As promised, here is my submission to the Joint Parliamentary Committee considering the UK government’s Draft Communications Bill:
1. The UK government’s Draft Communications bill is based on two flawed premises. The first is that communications information can be separated from content. That is manifestly not true when dealing with Web sites, since the address is almost invariably descriptive, and provides a great deal of information (and that’s assuming that the UK government will not require individual Web page addresses to be stored, which would give even more details.)
2. For example, suppose somebody visited several sites about mental health problems: the mere fact of visiting them would of course give rise to the suspicion that he or she was experiencing some problems in this area. Now imagine that person had a role in government, or some role that required them to make life-or-death decisions: clearly, the fact that they had visited mental health sites could place their careers in jeopardy.
3. The other assumption is even more seriously erroneous: that a series of distributed databases holding local stores of information about individuals is far less problematic than a centralised system. The reason for this is that computing has moved on to such an extent that it is now relatively easy to carry out searches across huge numbers of databases; this means that there is no practical difference between the two.
4. It is these cross-database searches that are the real problem with the proposed surveillance scheme – the “filters” as they are called in the Bill. Computing power is so great now that it is relatively easy to carry out complex cross-database searches that link together apparently disparate information: call it the Googlisation of surveillance. Just as we can find links between areas that might seem quite unrelated, thanks to the power of Google’s databases, so all kinds of connections will be found through the use of filters. In particular, it will be possible to map out practically any aspect of anyone’s life by framing the right filters. Far from offering a very limited view of what people are doing online, the proposed databases will effectively know everything about everyone.
5. This brings me to perhaps the most problematic issue for the current proposals. In her introduction, the Home Secretary writes: “Communications technologies and services are changing fast. More communications are taking place on the internet using a wider range of services. As criminals make increasing use of internet based communications, we need to ensure that the police and intelligence agencies continue to have the tools they need to do the job we ask of them: investigating crime and terrorism, protecting the vulnerable and bringing criminals to justice.” The basic premise is that the current proposals are simply bringing police and intelligence powers “up to date”. This is not the case.
6. Instead, the ability to carry out cross-database searches using filters represents a massive and unprecedented extension of powers. It will allow the most intimate corners of people’s lives to be interrogated by piecing together tiny scraps of apparently trivial information to form a complete portrait of their daily lives. Once local databases are in place, and can be searched in a unified way, it is inevitable that levels of information will be obtained far beyond the very simple options available today.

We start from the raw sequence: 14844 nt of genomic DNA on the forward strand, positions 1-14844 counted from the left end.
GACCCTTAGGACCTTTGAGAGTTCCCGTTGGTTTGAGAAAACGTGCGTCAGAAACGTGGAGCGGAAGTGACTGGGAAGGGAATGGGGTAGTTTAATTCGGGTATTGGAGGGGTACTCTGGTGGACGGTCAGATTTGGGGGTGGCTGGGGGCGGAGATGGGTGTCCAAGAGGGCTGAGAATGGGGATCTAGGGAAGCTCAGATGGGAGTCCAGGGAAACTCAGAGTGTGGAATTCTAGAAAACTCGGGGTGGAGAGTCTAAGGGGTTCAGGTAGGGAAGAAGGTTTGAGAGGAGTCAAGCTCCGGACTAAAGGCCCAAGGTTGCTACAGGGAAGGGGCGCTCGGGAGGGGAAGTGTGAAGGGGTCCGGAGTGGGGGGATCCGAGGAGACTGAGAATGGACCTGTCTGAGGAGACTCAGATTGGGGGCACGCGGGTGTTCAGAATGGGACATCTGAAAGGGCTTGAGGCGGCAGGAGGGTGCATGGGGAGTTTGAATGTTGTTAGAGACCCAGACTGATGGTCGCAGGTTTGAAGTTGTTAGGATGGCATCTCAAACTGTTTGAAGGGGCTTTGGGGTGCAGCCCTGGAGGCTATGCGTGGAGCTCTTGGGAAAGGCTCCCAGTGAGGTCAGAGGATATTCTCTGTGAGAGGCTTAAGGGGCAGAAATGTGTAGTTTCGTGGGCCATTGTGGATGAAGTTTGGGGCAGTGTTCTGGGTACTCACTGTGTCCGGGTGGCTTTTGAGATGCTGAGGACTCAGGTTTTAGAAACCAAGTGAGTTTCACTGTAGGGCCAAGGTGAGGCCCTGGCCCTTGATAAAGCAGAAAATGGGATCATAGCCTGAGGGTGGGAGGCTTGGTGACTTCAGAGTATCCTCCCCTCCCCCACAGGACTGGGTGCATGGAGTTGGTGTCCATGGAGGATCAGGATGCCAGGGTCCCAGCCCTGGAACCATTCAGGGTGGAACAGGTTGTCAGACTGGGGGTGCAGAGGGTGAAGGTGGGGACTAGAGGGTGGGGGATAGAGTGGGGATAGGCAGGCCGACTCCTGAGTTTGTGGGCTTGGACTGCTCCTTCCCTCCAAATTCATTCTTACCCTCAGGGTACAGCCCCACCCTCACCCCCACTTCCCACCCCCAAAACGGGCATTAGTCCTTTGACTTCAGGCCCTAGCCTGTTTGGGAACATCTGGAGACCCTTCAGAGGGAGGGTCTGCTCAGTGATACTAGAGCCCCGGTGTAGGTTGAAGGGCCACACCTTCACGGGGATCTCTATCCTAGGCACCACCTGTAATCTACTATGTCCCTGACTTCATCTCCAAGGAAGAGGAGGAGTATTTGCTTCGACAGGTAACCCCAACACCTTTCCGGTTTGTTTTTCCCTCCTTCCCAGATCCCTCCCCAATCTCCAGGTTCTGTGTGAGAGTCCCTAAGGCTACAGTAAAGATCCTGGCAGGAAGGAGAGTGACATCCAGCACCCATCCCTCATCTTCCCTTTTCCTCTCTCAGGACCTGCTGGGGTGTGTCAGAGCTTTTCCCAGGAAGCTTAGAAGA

7. That is clearly problematic for a democratic society. It potentially gives governments unprecedented information – and hence control – about every citizen at all times, and in near real time. But there are other dangers.
8. As we know from the recent News International scandals, whenever confidential information is available, even to a limited range of vetted personnel, there will always be corruption that allows unauthorised access to that information. Even assuming the databases could be made secure – and in fact that’s not possible, as any security expert will tell you – the weakest link remains the human one. Even when people are not corrupt, they may be open to blackmail or threats. Creating these databases inevitably means that the information they hold will leak out and be abused. The only way to prevent this is not to create the databases in the first place.
9. The case for this huge and unprecedented extension of surveillance to levels way beyond what is available even to oppressive regimes around the world has not been made. Instead, there is a vague, hand-waving argument that it is a simply upgrade of current powers for modern times. As I’ve noted above, this is simply not true. The onus, therefore, must be on the police and security services to come up with truly compelling reasons for this unprecedented surveillance of a nation’s most intimate details – mere convenience is not good enough.
10. It is worth bearing in mind that determined criminals and terrorists will in any case be able to circumvent the proposals, using strong local encryption and non-Internet based communications. So the only people adversely affected by the proposals are law-abiding citizens. Why, then, bring in an extremely costly system (cost overruns are inevitable, as history shows) that will add major new vulnerabilities to the UK’s computing infrastructure, for what seems very little benefit? Until that is fully answered, there should be no question about bringing in the proposed system.
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